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Brittany Charboneau has a penchant for making things fun (and often very funny), especially when it comes to her running.
With a background in sketch and improv comedy and an energetic, happy-go-lucky demeanor, the 33-year-old Denver runner has made a name for herself through her playful antics and costumes on her Instagram as much as she has through her fast running results.
Despite her amusing antics, though, let it be clear: Charboneau is a serious runner. She’s a 2:33 marathoner and experienced trail runner who placed 13th at the 2020 U.S. Olympic Marathon Team Trials, won the 2020 Pikes Peak Marathon, and set three Fastest Known Time marks on challenging trail routes in Colorado. She’s also a full-fledged professional runner on The North Face elite athlete team.
On top of that, she happens to be crazy about all things Disney, which is why she figured there was no better way to start off her 2022 running season than by taking on RunDisney’s Dopey Challenge this past weekend in Orlando, Florida.
No small task, the Dopey Challenge consists of running four races during the Walt Disney World Marathon Weekend on four consecutive mornings beginning at 5 a.m. That includes 48.6 miles of pre-dawn running through the world-famous theme park via a 5K, 10K, half marathon, and marathon.
Not only did Charboneau spend a week or more designing and hand-making Disney character running costumes for each race—Elsa from Frozen 2 for the 5K, Bing Bong from Inside Out for the 10K, Joy from Inside Out for the half marathon, and Cruella de Vil from 101 Dalmatians for the marathon—she also became the first runner, man or woman, to win every race in a gender division.
She won the 5K in 17:36, the 10K in 36:36, half marathon in 1:19:18, and the marathon in 2:45:15. She also placed in the top 10 overall in each race, running against a field of more than 20,000 runners total and 5,300 Dopey Challenge participants.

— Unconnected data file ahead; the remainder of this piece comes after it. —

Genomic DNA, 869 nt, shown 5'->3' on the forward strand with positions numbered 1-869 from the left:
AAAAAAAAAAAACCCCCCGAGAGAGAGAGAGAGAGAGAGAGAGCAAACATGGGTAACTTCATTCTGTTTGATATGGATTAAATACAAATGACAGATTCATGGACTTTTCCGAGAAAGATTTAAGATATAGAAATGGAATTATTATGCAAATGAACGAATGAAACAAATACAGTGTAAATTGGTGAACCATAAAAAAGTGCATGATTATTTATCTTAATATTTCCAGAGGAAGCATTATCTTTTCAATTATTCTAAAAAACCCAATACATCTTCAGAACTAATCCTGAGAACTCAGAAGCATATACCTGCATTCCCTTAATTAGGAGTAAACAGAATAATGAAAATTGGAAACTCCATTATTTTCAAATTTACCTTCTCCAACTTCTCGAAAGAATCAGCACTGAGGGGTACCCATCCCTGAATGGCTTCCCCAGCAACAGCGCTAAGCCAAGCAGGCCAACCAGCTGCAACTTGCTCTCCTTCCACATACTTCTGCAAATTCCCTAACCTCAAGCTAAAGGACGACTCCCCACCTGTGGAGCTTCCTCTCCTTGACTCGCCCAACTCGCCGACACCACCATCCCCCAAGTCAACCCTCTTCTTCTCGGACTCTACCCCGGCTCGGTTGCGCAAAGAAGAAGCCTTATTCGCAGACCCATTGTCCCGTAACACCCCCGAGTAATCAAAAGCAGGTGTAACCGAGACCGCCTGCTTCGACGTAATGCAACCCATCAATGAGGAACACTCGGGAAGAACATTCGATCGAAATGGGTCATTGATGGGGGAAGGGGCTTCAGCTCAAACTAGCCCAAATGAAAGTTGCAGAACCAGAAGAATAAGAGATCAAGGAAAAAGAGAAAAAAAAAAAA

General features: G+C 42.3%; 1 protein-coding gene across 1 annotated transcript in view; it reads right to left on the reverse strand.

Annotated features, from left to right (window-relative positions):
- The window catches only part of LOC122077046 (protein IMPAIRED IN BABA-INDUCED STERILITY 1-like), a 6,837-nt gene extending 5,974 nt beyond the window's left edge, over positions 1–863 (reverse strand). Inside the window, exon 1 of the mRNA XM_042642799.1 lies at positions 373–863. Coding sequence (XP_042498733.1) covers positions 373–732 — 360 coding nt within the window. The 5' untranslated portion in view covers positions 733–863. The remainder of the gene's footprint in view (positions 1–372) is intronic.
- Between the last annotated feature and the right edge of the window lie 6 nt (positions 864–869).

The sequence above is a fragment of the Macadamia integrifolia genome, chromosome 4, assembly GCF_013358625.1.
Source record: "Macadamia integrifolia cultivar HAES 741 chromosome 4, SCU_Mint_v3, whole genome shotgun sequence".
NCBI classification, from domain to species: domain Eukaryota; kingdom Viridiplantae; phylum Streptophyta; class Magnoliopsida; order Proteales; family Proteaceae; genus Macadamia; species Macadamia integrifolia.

“It was so much fun,” Charboneau said on Monday, while getting a private tour of Walt Disney World. “It was four days of running and constant Disney, so that’s the best. I’m a huge Disney fan. I grew up on Disney. So I definitely got my Disney vibes going.”
She had a blast running in colorful costumes with character-specific accessories, but she also ran pretty darn fast. Her race paces were 5:40, 5:53, 6:03, and 6:18, respectively, for the four races, and, ultimately, she compiled just under 5 hours of racing at an average of 6:04 per mile pace.
That helped make up for the disappointment of having to drop out of the Boston Marathon at the 18-mile mark in October. She had trained well and was very fit, but in the week before the race, she was inadvertently tripped by a dog while running a speed workout and suffered a minor back injury after she crashed to the ground.
While she didn’t set PRs in any of the Disney races (partially because she knew she had to save energy for the next day), she says she felt rejuvenated to run hard while keeping the focus on fun.
“I really genuinely did have the Disney ‘this-is-fun’ feeling the whole weekend,” she said. “I set my intention before I came that I was going to soak it up. I wanted to do something I had never done before, and I wanted a challenge, something that was hard but that would have low stakes and no pressure. This was just purely for the running and purely for the joy of it.”
If all that wasn’t enough, being treated with VIP status the day after the races was a bit of added fairy dust to cap the weekend. But so, too, was the fun gesture that her husband, Justin, owner of a Denver-based cookie company, added. Prior to the weekend, the imaginative baker hand-painted cookies to match the character costumes she wore in each race and handed them to her at the finish line each morning.
“I’m elated,” Justin said. “She’s over the moon about what she was able to accomplish, but it’s just so incredible that I got to see it happen it too. I think the biggest thrill for me was to see her excitement every day, especially after what she went through in Boston. Waking up at 3 a.m. the first day was the hardest, but the moment she would put her costume on, she would have the biggest smile on her face.”
Aside from costumes and humor, Charboneau is known for bursting into song, posting affable bits of novel silliness on Instagram, and going out of her way to pick up coins on her runs (she found $32.08 during 2021, comprised of 530 pennies, 46 nickels, 101 dimes, 47 quarter, and her first gold dollar, as well as an assortment of foreign coins, too).
For 2022, Charboneau will switch her focus back to training on the trails. She’s planning to run a 55K trail race in Argentina in March and a 50K race in France in May. Will she show up in a costume for those races? We’ll have to wait and follow along on social media.
“I’m a big fan of anything you can do to channel different energy or make something fun or playful,” she said. “So I definitely do have a history of trying to incorporate a theme or some sort of costume in my running and my training. It helps me put good energy into it. But I’m human, too, and I get down and stressed about my running, too. That’s when I try to call upon my comedy background, and think, ‘How can I make this enjoyable for myself?’”
It’s pretty clear her trip to Walt Disney World was a good way to start 2022 off on the right foot.